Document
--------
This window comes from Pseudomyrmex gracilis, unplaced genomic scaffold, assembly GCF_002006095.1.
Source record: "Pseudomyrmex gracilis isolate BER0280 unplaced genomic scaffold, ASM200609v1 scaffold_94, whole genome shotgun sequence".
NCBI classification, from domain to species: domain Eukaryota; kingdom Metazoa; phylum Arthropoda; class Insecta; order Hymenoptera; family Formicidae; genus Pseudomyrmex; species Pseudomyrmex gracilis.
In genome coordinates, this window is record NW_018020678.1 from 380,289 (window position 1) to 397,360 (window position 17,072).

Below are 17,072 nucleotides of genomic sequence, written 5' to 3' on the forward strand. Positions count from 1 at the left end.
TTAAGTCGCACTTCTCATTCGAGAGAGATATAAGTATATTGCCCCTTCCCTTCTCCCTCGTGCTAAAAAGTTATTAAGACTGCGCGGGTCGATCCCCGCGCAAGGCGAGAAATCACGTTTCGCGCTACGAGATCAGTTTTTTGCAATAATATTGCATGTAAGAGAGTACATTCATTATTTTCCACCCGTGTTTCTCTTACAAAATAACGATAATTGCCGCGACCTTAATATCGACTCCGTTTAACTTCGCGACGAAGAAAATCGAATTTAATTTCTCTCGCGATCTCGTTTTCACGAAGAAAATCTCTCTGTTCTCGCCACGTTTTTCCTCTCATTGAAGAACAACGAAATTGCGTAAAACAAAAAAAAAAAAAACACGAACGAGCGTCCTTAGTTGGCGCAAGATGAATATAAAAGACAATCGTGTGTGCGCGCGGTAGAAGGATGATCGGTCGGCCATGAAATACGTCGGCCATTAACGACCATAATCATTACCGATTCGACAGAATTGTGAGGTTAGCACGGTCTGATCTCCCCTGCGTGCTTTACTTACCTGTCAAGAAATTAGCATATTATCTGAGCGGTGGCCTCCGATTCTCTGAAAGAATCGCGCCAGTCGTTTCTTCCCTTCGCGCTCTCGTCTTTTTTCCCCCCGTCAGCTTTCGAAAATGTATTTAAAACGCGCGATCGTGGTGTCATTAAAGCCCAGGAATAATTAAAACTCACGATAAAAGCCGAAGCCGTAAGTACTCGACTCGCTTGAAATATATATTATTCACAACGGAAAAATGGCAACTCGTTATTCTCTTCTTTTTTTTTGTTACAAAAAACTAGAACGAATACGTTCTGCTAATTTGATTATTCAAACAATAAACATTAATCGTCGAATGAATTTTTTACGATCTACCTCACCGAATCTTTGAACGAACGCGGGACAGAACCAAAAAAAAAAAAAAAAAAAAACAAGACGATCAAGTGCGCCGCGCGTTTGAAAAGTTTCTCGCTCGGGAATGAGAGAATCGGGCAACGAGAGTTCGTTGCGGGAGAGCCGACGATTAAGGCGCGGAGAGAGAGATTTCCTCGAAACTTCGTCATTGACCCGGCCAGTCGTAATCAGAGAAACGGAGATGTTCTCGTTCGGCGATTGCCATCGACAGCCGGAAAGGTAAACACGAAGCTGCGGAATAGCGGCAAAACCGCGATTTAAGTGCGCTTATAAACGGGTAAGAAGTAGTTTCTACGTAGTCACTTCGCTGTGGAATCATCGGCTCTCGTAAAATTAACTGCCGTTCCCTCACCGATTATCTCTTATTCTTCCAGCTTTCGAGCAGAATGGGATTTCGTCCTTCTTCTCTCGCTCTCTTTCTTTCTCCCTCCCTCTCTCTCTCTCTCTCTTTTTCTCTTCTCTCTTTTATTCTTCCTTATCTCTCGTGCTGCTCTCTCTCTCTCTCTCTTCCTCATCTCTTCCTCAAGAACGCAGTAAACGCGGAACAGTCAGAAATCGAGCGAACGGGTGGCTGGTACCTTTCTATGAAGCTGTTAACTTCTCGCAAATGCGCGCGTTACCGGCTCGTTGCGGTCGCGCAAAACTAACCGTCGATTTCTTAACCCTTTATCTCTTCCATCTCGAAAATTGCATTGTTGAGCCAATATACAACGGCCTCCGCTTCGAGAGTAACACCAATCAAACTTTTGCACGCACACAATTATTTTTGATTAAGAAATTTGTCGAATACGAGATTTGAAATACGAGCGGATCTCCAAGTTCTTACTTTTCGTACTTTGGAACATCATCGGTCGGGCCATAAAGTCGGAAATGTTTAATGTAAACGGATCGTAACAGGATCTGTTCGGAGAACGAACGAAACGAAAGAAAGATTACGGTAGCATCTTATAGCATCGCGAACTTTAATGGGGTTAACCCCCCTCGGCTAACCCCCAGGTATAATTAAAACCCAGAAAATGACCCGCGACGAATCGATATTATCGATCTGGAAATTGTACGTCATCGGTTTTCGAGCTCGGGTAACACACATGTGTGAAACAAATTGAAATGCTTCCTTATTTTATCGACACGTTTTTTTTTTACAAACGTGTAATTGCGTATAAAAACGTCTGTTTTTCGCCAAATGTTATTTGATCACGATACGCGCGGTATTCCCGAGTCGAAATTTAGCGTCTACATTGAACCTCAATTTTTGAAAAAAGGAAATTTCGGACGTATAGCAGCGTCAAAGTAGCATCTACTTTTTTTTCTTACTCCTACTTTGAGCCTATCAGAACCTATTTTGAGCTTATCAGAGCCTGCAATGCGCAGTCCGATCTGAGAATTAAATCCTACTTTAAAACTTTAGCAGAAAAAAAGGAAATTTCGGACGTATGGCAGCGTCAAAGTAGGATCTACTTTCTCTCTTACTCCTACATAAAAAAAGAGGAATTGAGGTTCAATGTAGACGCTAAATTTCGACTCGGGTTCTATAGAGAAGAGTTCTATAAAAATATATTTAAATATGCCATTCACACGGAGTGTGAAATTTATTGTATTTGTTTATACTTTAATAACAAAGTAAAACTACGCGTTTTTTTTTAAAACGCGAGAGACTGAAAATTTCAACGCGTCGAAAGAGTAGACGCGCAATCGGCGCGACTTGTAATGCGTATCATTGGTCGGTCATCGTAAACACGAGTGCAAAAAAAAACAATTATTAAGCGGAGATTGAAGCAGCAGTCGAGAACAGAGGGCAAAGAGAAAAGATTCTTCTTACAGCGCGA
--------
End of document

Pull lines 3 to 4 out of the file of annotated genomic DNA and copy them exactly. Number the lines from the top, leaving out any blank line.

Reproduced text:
NCBI classification, from domain to species: domain Eukaryota; kingdom Metazoa; phylum Arthropoda; class Insecta; order Hymenoptera; family Formicidae; genus Pseudomyrmex; species Pseudomyrmex gracilis.
In genome coordinates, this window is record NW_018020678.1 from 380,289 (window position 1) to 397,360 (window position 17,072).